Personal Development Breakthroughs at Genius Network
Recently, Roslyn and I had the pleasure of attending the Genius Network annual event. We’ve been part of this group for a little over two years, and it was really awesome to meet up with many of the people we’ve met since joining. In addition to seeing the cool people we know, we learned a lot about business strategy, personal development, and just how to be better humans all around. Plus, Alice Cooper was there, and we had the opportunity to hang out with him and his wife, Sheryl, at a small private dinner.
During the event, Roslyn and I attended a presentation where Joe Polish, founder of the Genius Network, sat down to have a conversation with Dan Sullivan of Strategic Coach. These are two giants in the world of entrepreneurs with a lot of great insight. I left that presentation having experienced what I call a personal-development breakthrough. During the conversation, Joe Polish talked about how to “be a giver, not a taker.” I’ve heard him talk about this concept before, but this time he delved deeper into what he means by it. Plus, you know what they say, “when the student is ready, the teacher shall appear.”
What he said really stuck with me because in the past, I know I’ve gone into business situations wondering, What am I going to get out of it? If I spend money or my time on a project, I expect to get something in return. Then, if I don’t think I’m getting out of it what I should be, I have a tendency to complain. Joe pointed out that to blame, complain, or criticize is self- sabotaging and why we should approach any situation with the opposite mindset. Instead, he said you should start asking what can you give to the situation.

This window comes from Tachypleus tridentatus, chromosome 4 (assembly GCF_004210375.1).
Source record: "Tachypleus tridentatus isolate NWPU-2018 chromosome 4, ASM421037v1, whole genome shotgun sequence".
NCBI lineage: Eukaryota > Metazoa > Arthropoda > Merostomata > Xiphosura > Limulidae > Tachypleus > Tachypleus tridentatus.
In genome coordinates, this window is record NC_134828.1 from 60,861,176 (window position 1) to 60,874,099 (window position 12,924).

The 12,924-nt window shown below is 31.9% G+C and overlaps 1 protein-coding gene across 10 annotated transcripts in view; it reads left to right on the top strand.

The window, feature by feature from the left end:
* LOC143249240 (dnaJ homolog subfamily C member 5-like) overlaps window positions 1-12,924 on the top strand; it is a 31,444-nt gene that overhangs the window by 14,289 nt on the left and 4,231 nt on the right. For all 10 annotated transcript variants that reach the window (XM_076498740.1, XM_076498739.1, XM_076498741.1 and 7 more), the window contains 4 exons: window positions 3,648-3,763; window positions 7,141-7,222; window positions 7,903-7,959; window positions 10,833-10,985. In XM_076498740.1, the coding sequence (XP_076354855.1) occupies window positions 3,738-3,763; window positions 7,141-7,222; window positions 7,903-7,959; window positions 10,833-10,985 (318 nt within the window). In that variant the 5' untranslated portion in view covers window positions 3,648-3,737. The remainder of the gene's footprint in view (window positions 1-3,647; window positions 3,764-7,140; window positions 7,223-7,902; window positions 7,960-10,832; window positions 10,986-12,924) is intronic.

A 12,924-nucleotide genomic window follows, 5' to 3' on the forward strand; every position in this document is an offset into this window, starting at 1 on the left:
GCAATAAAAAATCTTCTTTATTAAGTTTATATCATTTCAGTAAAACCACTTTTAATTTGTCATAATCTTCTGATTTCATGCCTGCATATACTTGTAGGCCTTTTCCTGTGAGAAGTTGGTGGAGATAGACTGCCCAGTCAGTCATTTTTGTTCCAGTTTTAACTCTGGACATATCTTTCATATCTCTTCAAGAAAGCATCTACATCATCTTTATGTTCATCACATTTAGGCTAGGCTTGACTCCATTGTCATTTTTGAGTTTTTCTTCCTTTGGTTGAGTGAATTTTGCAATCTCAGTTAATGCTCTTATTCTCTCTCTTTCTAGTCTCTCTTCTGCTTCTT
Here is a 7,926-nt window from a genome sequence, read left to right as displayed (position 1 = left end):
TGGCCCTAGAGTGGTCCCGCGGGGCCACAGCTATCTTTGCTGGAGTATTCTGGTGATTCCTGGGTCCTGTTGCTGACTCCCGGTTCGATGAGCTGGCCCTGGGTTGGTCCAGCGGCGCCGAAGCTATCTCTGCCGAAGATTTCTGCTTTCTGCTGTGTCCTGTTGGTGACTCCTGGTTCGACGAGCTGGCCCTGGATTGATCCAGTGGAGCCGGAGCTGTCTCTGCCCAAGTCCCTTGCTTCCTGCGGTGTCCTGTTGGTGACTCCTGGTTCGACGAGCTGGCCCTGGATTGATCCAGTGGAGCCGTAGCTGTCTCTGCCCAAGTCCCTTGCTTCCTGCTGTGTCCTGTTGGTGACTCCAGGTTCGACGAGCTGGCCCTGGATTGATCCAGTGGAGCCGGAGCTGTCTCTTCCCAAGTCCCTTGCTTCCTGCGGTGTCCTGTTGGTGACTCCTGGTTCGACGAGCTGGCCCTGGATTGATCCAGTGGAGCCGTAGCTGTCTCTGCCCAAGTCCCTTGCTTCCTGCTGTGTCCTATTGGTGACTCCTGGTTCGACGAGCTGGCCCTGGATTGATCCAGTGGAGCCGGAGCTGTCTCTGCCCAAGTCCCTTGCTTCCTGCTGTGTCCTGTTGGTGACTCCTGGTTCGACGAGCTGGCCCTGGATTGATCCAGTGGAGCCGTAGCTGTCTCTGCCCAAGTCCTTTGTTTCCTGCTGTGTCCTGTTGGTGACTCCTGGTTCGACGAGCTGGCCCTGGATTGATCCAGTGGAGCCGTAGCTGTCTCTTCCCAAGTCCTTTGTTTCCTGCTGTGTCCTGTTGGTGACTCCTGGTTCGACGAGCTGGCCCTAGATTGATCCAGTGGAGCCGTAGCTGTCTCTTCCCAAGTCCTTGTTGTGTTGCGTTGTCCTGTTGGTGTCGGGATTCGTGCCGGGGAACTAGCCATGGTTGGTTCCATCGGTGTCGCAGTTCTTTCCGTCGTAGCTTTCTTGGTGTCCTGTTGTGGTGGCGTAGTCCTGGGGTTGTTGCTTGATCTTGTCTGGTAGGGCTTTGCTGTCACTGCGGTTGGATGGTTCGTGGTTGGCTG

When you go into a situation with the intention to give rather than to take, you’ll never be disappointed. The Genius Network event happened to take place around the same time Roslyn and I were scheduled to re-up our membership in the mastermind group we are part of. Before the event, I wasn’t sure I wanted to commit to that group for another year. I realized I was complaining about the group and didn’t feel like I was getting what I wanted out of it. After listening to Joe and Dan, I turned to Roslyn and said, “We’re going to re-up in the mastermind. I haven’t been contributing enough.”
“When you go into a situation with the intention to give rather than to take, you’ll never be disappointed.”
I left the conference and put my new mindset into practice in our company. We were working on a new marketing campaign that wasn’t doing so well, and my old mindset would have been to get mad and think, “This guy sold us a bill of goods, and now he can’t deliver! This isn’t going where he said it would. I should just pull the plug.” Instead, I worked with the marketing guy to figure out what wasn’t working and what we needed to tweak. I asked, “What more could I be doing for this campaign?”
Being a giver rather than a taker won’t turn every situation into a resounding success, but it does give you more control over how the circumstance plays out. Getting mad, complaining, and giving up doesn’t ever produce desirable results. However, offering to help figure it out and being willing to put in more effort can sometimes turn it all around. It’s like Zig Ziglar once said, “You can get all you want in life if you help enough other people get what they want.”